Why Electric Car Pre-Orders are a Problem Right Now, Explains MKBHD [VIDEO]

Image credit: @MKBHD

In a new video from MKBHD shared on Wednesday, Marques Brownlee discusses issues with the current electric vehicle (EV) market’s pre-ordering systems and also expectations.

The news comes amidst incredibly high demand for EVs, causing customers to have to wait for many months at a time after pre-ordering their vehicles.

Brownlee explains how high levels of pre-orders let automakers gain even more investors prior to delivering their vehicles.

MKBHD breaks down how many automakers are getting stuck on the last two steps of delivering vehicles after taking other several steps to produce prototypes and raise capital in the meantime.

In other words, some electric vehicle startups are becoming vaporware–products that never turn into a real product, aside from flashy prototypes to drive hype.

In one example, Brownlee details his experience with EV startup Faraday Future, after he saw the latter’s prototype five years ago in 2017.

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Following his opportunity to test the Faraday Future vehicle, Brownlee says the company has been stuck in the “raising capital” phase ever since, without ever actually delivering the vehicles. Interested parties can still pre-order the company’s vehicles with a deposit of $1,500, despite no promises of when an actual car will ever be made or delivered.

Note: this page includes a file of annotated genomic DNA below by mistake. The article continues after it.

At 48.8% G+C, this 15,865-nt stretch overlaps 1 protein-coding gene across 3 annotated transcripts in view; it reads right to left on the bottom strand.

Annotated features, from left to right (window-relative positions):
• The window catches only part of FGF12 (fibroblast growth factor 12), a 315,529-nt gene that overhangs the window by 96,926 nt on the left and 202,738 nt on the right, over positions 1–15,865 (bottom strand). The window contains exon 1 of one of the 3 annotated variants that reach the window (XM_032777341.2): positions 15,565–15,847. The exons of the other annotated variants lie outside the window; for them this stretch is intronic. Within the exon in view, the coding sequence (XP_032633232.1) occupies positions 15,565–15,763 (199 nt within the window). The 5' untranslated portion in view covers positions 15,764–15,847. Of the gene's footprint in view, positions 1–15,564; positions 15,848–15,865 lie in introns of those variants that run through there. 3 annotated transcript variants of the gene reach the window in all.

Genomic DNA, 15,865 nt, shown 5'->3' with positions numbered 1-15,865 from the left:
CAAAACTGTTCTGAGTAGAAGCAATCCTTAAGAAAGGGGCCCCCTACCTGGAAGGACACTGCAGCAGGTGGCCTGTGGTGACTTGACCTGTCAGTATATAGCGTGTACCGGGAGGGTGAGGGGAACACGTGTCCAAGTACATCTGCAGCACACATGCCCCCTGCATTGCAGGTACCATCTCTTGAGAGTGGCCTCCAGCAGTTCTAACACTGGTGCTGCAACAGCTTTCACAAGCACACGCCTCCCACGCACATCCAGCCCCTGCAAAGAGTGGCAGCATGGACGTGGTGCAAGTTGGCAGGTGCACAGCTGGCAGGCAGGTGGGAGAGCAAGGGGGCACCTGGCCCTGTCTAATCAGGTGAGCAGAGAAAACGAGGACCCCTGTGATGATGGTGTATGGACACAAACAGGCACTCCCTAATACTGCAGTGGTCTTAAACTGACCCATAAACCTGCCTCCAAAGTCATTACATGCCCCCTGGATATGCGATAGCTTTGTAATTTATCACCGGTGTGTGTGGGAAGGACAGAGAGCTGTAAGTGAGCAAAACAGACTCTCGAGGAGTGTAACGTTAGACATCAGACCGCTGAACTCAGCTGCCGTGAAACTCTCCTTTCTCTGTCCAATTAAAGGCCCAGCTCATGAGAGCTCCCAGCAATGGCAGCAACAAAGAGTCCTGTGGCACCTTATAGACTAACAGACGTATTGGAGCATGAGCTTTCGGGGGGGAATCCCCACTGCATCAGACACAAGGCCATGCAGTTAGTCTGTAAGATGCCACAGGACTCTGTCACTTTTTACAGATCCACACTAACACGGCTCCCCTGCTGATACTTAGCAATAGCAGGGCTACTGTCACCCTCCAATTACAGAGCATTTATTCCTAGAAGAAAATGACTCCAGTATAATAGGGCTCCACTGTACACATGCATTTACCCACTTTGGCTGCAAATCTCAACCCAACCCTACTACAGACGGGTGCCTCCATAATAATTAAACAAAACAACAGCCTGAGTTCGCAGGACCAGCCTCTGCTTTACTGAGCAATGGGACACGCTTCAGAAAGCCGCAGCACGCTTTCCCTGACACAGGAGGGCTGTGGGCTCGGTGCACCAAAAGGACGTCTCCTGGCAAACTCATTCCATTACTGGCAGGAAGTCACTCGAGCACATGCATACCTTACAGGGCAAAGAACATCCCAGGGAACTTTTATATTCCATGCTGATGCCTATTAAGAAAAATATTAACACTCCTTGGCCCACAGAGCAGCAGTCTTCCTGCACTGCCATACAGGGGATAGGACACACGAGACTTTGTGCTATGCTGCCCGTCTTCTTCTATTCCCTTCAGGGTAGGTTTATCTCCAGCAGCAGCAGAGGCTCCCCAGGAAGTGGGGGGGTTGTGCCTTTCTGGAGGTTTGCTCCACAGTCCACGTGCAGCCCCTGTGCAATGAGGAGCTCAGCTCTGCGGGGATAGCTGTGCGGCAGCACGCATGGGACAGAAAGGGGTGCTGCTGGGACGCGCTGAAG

Despite the company being worth around $2 billion at this point, there are still no delivery plans in place — leaving Brownlee questioning if the company will ever reach that step.

Just today, it was reported Faraday Future received an SEC subpoena, to investigate claims the company gave inaccurate statements to investors.

Demand for EVs is super high right now as the auto industry moves away from internal combustion engines (ICEs), with Tesla Model X orders seeing delivery wait times as far out as October per a report from last November, as another example.

As Tesla CEO Elon Musk has continued to reiterate, “prototypes are easy, production is hard.”

You can see Brownlee’s full discussion of pre-ordering in the modern EV era below: